Nuisance law approved by village

Nuisance law approved by village
A proposed law would give the Whitehall Village Board the authority to remove a structure’s license of occupancy.

By Matthew Saari

The Village of Whitehall unanimously approved a nuisance property law after fielding only a few comments at its most recent monthly meeting.

The meeting started with Mayor Phil Smith opening the public hearing, allowing the public – numbering two residents in the audience – to voice their questions and concerns on the proposed measure.

“This is essentially the same law the town passed back in the fall,” Smith said.

One resident in attendance asked the board to clarify what nuisances are included in the law.

Smith provided a rundown of the included nuisances – which are derived from state penal code and village local laws.

Local Law 4 of 2020, the official name of the law, operates on a point system in which property owners are assessed points based upon which violations occur at their property. Penal code offenses such as assault, disorderly conduct, harassment and drug offenses carry a six point penalty whereas offenses stemming from local law ordinances such as noise control, house parties, junk vehicles and property maintenance among others, carry a three point value.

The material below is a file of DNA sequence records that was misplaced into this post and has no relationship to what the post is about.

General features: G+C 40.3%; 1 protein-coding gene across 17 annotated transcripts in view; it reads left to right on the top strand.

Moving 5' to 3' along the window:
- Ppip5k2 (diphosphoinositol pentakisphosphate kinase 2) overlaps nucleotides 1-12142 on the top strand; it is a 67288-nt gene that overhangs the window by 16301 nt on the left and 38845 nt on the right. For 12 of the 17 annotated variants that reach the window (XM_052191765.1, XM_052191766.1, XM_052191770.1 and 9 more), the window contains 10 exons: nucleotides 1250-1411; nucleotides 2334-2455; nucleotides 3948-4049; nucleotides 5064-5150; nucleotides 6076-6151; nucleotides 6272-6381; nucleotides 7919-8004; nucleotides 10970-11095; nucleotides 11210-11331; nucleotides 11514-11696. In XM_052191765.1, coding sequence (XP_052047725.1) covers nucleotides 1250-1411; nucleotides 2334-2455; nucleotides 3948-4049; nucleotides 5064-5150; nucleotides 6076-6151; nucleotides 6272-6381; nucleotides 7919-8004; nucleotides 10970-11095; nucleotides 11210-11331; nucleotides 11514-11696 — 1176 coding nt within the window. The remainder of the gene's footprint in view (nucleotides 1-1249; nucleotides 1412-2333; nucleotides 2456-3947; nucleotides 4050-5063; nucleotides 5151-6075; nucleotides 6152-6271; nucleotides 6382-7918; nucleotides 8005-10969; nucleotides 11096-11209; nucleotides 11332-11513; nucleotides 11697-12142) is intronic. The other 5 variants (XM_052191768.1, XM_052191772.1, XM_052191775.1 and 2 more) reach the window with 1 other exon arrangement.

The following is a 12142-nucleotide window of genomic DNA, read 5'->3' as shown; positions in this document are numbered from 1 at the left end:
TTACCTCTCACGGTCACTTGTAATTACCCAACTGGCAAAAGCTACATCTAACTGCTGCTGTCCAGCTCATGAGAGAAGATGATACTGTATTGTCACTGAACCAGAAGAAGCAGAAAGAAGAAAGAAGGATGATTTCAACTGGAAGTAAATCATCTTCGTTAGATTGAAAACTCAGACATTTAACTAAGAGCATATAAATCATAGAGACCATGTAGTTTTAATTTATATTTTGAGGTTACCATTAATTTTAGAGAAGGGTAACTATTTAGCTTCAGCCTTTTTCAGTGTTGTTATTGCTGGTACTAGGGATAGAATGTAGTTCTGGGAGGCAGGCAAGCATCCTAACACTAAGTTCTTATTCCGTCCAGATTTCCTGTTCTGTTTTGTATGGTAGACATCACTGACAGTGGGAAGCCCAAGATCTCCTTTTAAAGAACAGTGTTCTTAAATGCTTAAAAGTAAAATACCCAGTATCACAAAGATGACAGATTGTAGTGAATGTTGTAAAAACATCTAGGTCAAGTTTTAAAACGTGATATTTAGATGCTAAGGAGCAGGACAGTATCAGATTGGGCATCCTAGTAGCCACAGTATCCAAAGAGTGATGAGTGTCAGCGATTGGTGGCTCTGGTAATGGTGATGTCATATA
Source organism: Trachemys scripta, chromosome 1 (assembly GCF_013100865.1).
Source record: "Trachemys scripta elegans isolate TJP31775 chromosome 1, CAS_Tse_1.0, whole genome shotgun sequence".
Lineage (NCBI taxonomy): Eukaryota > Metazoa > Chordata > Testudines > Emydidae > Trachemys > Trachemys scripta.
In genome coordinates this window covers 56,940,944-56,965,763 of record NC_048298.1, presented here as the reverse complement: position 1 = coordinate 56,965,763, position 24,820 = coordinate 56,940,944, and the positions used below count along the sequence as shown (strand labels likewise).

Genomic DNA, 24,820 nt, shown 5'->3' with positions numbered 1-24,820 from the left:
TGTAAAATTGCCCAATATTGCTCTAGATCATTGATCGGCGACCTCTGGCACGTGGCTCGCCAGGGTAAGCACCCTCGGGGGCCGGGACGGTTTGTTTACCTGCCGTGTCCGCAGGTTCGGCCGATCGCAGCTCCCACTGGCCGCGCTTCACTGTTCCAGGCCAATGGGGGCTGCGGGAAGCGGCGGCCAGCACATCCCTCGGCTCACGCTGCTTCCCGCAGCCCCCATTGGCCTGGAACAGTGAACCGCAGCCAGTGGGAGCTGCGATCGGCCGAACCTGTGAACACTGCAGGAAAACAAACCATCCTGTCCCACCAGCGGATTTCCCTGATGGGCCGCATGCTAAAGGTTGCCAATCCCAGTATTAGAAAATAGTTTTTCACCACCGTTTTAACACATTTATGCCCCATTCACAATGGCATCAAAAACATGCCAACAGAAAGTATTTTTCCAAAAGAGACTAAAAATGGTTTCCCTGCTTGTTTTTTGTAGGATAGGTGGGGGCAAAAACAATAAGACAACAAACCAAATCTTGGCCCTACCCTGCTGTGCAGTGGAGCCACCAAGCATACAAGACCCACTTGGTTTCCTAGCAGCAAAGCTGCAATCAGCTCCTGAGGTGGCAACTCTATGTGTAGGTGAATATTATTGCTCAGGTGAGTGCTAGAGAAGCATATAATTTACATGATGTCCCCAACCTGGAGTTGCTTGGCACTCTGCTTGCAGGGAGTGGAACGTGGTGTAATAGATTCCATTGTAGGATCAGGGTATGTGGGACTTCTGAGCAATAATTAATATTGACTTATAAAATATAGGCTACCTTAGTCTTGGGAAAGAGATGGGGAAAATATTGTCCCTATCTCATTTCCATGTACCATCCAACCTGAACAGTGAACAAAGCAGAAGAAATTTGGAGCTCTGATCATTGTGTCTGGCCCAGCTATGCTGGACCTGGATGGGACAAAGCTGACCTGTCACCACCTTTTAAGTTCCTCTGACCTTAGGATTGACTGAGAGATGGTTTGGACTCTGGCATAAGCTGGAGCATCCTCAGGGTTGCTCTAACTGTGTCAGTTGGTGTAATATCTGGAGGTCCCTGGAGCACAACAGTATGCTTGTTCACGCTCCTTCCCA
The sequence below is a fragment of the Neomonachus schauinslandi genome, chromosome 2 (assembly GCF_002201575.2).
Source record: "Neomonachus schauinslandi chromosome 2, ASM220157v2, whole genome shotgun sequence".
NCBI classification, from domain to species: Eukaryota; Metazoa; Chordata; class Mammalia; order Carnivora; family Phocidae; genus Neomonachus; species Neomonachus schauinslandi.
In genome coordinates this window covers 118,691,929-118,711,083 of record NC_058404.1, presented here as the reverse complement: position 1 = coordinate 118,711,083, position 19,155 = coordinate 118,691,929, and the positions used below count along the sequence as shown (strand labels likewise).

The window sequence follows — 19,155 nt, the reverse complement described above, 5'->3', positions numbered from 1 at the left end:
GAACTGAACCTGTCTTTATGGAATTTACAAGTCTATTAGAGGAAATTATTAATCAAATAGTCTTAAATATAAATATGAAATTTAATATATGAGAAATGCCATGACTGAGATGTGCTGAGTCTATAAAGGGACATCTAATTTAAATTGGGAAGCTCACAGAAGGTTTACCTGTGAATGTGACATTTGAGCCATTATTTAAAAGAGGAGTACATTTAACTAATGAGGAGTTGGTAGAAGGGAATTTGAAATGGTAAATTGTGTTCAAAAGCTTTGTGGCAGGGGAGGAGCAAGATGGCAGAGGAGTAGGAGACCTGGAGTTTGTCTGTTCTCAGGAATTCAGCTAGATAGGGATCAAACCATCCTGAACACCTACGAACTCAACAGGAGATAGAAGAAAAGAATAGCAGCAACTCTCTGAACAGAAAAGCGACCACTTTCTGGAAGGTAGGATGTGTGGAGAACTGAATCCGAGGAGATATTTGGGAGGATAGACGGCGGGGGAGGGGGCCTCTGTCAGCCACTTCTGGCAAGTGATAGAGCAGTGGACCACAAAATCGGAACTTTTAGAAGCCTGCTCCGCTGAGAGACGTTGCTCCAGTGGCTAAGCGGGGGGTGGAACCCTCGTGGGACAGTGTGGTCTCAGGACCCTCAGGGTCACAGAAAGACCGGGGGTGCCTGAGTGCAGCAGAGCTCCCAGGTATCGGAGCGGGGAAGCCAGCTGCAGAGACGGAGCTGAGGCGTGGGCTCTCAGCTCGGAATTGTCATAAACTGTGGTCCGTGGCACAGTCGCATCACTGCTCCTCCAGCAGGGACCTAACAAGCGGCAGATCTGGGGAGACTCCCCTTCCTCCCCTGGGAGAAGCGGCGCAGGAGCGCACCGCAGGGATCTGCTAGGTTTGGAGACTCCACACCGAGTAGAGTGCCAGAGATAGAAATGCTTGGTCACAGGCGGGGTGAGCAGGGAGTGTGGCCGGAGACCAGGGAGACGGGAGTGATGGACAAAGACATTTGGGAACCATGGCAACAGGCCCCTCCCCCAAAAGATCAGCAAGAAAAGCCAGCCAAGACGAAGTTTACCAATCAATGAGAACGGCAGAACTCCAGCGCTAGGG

“A public nuisance is declared” when a property accrues 12 or more points in six months or 18-plus points in 12 months. “Multi-dwelling units,” or apartment buildings, have a bit more leeway, being able to accrue 18 points in six months and 24 points in a year before being declared a “public nuisance.”

Of note, with regards to criminal offenses, the nuisance law indicates a conviction is not required for points to be assessed against a property, instead being “established by a preponderance of evidence” including police reports, investigative reports, search warrants, police surveillance and arrests.

Should a property be declared a nuisance, the board can shutter the building to “abate” the nuisance; impose a $1,000 fine; take care of the property and bill the requisite costs to the property owner and/or revoke the property’s certificate of occupancy.

After a 10-minute public hearing, the law was approved 4-0, with trustee Tim Watson absent.